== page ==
For Nick Kirch, owner and operator of Blue Marble Dairy, it's time to take a break from the dairy business and "explore all options."
Kirch's Blue Marble operation, in Barneveld, was one of the few dairy farms in Wisconsin doing its own pasteurization and bottling, trying to produce product that was "as close to raw milk as possible," says Kirch.
But problems with the inspection process of the dairy's milk came to a head on Wednesday, Nov. 25, the afternoon before Thanksgiving. A Department of Agriculture, Trade and Consumer Protection (DATCP) inspector came to the farm, saying there was a problem with a test result.
Dairy inspections like these take place routinely every month, says Donna Gilson, spokeswoman for DATCP. In this case, the milk showed the presence of phosphatase, "an enzyme that occurs naturally in milk but which pasteurization usually destroys," says Gilson. Test results, she notes, "can be a fluke. We don't take them as gospel."
So the next step is to look at the records the dairy keeps, then take a second sample. In the case of Blue Marble, "the pasteurization records were not in order," says Gilson, so taking a second sample would not have necessarily cleared up the problem. The records linking the actual bottles of milk to the pasteurization weren't there. Kirch acknowledges that the one chart concerning the milk in question was missing.
Kirch says that when the inspector told him of the test result problem, he told her, "I've already let employees go, I'm done bottling for a time, I'm not going to bottle anymore." The inspector suggested that he could voluntarily surrender his license at that time, and "you're not going to see us [DATCP] again," says Kirch, in a phone interview.
However, later that day, two of that inspector's superiors proceeded to retest Blue Marble product that was on store shelves. The results came back from the lab showing that the phosphatase was present in the product, indicating that "pasteurization was incomplete," says Gilson.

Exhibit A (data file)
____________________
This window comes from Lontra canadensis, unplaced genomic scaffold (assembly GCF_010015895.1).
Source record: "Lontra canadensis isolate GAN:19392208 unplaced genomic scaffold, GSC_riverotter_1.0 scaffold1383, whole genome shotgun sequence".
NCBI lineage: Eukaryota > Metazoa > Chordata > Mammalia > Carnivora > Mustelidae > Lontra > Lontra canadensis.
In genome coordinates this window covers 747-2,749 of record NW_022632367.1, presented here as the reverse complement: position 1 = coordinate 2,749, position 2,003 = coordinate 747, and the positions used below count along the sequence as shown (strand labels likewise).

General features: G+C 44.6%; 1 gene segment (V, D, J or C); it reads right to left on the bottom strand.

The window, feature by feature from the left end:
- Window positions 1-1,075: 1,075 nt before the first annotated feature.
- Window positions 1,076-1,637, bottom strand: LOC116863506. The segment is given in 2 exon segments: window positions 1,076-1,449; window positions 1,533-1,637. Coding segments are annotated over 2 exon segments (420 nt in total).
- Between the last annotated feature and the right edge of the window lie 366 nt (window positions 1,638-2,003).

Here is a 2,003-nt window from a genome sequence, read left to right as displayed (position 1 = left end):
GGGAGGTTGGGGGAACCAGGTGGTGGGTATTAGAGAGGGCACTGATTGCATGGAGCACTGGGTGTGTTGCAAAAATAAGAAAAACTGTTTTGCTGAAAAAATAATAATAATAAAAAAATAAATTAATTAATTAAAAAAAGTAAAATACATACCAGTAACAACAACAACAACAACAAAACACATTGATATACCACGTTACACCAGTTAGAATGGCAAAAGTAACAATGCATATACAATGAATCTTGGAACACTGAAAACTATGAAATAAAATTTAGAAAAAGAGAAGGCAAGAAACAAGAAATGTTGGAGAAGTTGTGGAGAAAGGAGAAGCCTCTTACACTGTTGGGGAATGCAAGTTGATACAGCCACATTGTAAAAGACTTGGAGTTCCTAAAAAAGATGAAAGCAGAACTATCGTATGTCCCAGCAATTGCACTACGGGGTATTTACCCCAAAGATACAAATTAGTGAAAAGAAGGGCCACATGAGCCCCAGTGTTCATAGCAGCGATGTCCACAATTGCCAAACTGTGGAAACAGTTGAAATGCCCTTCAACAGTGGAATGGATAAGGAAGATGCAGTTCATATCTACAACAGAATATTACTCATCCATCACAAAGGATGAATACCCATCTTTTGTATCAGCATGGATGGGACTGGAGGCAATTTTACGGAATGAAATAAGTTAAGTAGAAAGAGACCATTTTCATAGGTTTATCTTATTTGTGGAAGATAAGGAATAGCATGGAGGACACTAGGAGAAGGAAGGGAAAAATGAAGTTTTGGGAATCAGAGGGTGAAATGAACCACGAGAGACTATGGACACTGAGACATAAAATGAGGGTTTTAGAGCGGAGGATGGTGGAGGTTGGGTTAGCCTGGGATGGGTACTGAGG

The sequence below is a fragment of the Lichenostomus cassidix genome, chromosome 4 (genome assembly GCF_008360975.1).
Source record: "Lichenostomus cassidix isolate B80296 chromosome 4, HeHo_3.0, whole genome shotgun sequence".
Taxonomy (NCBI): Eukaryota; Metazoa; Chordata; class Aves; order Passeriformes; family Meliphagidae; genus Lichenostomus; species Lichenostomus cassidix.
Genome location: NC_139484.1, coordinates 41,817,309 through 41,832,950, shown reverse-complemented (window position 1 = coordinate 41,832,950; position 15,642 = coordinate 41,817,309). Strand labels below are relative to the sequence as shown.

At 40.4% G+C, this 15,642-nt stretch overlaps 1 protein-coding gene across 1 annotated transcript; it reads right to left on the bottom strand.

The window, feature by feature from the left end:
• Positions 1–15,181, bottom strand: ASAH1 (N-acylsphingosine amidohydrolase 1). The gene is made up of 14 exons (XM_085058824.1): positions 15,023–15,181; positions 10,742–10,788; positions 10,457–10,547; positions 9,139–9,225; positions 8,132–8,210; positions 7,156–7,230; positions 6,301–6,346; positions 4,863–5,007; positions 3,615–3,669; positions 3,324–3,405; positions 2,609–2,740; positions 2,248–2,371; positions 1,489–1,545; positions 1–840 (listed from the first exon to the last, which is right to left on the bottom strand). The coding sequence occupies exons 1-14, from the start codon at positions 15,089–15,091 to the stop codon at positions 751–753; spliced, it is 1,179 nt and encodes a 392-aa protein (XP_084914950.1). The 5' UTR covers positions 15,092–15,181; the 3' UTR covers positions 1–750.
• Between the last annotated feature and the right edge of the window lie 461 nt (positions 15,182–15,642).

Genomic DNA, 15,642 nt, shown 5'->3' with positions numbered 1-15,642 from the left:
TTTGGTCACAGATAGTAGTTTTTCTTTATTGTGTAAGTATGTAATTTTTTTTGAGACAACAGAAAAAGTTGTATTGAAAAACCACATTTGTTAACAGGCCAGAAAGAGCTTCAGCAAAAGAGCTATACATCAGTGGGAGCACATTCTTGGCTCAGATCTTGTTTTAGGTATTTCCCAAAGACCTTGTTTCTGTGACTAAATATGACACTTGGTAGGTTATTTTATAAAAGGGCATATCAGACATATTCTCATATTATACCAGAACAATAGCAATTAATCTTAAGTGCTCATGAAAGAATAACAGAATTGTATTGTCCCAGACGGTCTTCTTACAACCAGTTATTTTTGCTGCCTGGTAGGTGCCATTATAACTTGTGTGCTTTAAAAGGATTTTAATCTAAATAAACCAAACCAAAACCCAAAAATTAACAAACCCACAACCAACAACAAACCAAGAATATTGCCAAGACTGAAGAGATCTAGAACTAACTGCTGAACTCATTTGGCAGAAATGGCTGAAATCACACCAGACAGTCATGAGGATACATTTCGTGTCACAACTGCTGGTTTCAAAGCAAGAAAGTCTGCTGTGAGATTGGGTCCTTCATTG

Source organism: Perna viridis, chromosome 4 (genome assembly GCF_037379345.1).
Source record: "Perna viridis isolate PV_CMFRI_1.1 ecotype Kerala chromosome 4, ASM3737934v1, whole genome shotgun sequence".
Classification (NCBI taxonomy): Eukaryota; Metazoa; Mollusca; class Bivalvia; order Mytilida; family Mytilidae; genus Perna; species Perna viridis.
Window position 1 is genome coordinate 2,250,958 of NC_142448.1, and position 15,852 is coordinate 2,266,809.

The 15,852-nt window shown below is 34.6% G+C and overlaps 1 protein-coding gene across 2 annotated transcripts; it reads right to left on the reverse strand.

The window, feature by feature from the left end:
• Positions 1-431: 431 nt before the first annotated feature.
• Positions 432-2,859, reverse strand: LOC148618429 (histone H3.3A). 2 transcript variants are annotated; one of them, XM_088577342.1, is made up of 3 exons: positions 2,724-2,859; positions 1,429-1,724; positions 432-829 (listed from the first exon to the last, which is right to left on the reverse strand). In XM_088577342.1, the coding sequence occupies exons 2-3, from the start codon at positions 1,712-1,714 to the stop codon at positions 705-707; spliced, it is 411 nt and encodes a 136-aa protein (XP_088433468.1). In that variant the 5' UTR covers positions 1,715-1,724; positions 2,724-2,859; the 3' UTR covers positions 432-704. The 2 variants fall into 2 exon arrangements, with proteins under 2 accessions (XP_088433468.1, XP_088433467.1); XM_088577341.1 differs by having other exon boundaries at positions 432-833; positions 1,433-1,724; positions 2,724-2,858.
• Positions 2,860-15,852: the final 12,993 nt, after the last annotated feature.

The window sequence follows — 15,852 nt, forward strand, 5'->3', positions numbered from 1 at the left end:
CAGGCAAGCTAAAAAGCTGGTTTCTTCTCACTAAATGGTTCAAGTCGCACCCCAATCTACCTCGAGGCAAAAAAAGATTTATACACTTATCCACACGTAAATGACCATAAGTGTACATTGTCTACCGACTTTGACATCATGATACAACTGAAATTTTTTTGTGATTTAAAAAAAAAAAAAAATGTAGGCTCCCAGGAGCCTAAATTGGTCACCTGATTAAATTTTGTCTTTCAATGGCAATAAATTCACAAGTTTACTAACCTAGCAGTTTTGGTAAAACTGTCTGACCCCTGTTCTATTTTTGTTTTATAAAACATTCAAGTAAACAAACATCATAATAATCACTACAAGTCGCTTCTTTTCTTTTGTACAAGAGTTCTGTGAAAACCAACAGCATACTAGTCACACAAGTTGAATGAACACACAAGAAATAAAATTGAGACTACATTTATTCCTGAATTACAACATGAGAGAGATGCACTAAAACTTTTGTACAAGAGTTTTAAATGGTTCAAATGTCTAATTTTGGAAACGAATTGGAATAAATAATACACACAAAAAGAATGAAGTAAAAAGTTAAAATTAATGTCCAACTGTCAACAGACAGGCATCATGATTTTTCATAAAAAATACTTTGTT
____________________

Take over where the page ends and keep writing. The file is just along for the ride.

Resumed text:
At that point, DATCP tried to contact Kirch so that he could issue a product recall, but "we had three different phone numbers, two were disconnected, and on the third, we got voicemail and left several messages," says Gilson. When DATCP was unable to contact Kirch, it issued the consumer alert press release on the eve of Thanksgiving.
Kirch suggests that the night before Thanksgiving is naturally a difficult time to reach someone and, moreover, that he was originally told that only whole milk dated 11-27-09 was the source of the potential problem, whereas the press release issued by DATCP on Thanksgiving eve instructs consumers not to drink Blue Marble products including "whole milk, skim milk, chocolate milk, heavy whipping cream, half and half, buttermilk and eggnog in a variety of sizes."
DATCP's Gilson says that's because all of the milk would have gone through the same pasteurization equipment, and without the proper records, there was "no way to rule any product out."
Kirch says that he understands why, from DATCP's point of view, the consumer alert was put out, especially right before Thanksgiving -- to cover "What if someone got sick? I understand that, if something had happened." Nonetheless, in a post on The Daily Page Forum, Kirch's disappointment at this turn of events is clear.
Ultimately, the issue may come down to differing opinions about pasteurization. There was, Kirch believes, "nothing wrong with the milk." Pasteurization, as the growing number of raw milk advocates argue, is "killing something that is good for you."
Currently, Kirch is still milking his cows, but sending the milk off "hundreds of miles away, where it's mixed with a billion other cows' milk," exactly the scenario he started Blue Marble to get away from.
But he is also in the process of selling his cows. He needs the money, he says, but even more, he needs the rest to spend more time with his family -- he has five kids -- and consider the future: "When you're spending 10 hours a day milking and doing chores, you can't really think about things."
Kirch feels he needs a partner, admitting that "the barn, bookkeeping and distribution" is too much for one person to handle, and he'd like someone with a "vested interest" in the project.
He thinks the raw milk movement presents one possible avenue. "The raw milk people need a facility to bottle milk," Kirch says. Currently, these underground operations might consist of a raw milk advocate showing up in somebody's garage saying "here's my jug" to pick up their milk. That, Kirch says, is unsanitary, yet any problems with the milk would unfairly get traced back to the farmer, not the jug. "The raw milk issue will be coming up again and again until they [the Legislature] pass something," says Kirch.